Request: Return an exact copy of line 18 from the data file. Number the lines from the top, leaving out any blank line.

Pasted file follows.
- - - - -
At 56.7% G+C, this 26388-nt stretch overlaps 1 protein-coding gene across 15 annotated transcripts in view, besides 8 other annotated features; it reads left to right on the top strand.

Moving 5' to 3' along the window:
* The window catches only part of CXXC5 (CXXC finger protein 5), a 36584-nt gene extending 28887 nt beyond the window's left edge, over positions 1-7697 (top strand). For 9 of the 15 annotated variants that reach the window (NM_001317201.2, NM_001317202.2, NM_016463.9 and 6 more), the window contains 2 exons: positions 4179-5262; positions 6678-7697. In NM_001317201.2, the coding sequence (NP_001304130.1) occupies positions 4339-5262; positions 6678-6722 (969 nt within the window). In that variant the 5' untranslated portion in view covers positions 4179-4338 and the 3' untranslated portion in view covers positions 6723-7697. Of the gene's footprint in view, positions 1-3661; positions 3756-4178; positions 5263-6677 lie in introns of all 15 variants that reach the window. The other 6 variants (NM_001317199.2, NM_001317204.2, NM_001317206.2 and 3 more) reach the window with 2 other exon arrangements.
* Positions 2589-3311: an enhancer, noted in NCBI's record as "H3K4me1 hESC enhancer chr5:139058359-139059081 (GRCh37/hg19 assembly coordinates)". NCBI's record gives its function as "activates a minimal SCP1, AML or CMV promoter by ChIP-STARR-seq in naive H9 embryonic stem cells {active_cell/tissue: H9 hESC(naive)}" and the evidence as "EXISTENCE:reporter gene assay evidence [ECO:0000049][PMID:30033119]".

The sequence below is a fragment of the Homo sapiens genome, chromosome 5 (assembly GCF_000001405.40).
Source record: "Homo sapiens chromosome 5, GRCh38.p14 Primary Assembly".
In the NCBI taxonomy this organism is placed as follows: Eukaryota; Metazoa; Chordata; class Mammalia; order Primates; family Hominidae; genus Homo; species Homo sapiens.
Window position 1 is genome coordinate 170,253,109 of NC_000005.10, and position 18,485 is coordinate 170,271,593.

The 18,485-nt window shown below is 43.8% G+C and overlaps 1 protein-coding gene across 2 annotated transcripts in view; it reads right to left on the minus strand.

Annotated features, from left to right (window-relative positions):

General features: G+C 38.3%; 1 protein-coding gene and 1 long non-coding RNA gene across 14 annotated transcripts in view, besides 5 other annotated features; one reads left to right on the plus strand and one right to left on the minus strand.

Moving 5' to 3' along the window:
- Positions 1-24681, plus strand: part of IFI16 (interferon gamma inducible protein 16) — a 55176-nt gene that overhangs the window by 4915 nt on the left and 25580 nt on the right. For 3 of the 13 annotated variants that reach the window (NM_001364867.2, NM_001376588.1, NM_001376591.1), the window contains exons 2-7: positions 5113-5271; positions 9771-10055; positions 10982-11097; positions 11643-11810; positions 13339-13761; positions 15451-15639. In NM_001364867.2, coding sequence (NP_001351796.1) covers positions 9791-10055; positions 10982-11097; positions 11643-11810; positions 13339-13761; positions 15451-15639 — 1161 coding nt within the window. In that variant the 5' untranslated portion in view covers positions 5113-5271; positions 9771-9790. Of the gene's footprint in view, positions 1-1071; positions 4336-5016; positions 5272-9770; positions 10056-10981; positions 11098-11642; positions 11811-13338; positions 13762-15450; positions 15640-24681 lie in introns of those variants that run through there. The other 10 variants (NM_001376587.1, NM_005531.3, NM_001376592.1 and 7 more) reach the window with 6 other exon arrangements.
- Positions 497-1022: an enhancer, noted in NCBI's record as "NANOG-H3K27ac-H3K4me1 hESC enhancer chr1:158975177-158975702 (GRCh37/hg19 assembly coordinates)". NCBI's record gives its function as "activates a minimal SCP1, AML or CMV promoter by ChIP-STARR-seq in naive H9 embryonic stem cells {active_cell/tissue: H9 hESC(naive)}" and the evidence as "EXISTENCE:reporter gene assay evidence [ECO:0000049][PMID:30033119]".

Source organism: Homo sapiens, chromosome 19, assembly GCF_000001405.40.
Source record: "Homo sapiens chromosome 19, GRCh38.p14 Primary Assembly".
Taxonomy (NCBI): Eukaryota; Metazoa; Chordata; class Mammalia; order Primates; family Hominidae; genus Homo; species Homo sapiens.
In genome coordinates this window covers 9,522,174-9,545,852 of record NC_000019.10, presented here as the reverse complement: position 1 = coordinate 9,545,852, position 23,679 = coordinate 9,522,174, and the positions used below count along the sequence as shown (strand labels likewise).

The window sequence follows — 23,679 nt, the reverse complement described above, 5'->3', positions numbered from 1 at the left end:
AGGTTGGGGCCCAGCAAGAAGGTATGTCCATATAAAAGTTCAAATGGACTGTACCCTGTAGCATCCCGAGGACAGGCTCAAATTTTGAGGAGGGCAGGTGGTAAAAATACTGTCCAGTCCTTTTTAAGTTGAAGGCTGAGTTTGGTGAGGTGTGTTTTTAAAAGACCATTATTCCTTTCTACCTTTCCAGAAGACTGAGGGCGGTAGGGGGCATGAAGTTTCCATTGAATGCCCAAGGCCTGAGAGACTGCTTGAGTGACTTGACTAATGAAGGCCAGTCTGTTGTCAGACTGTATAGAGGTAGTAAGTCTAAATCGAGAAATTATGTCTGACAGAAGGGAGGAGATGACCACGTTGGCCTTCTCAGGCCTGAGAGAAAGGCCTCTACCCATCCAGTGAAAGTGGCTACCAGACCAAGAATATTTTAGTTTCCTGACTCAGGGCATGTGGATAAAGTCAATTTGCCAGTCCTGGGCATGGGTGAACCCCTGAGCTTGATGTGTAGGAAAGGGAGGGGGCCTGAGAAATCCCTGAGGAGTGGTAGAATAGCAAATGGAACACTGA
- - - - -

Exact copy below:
In genome coordinates this window covers 9,522,174-9,545,852 of record NC_000019.10, presented here as the reverse complement: position 1 = coordinate 9,545,852, position 23,679 = coordinate 9,522,174, and the positions used below count along the sequence as shown (strand labels likewise).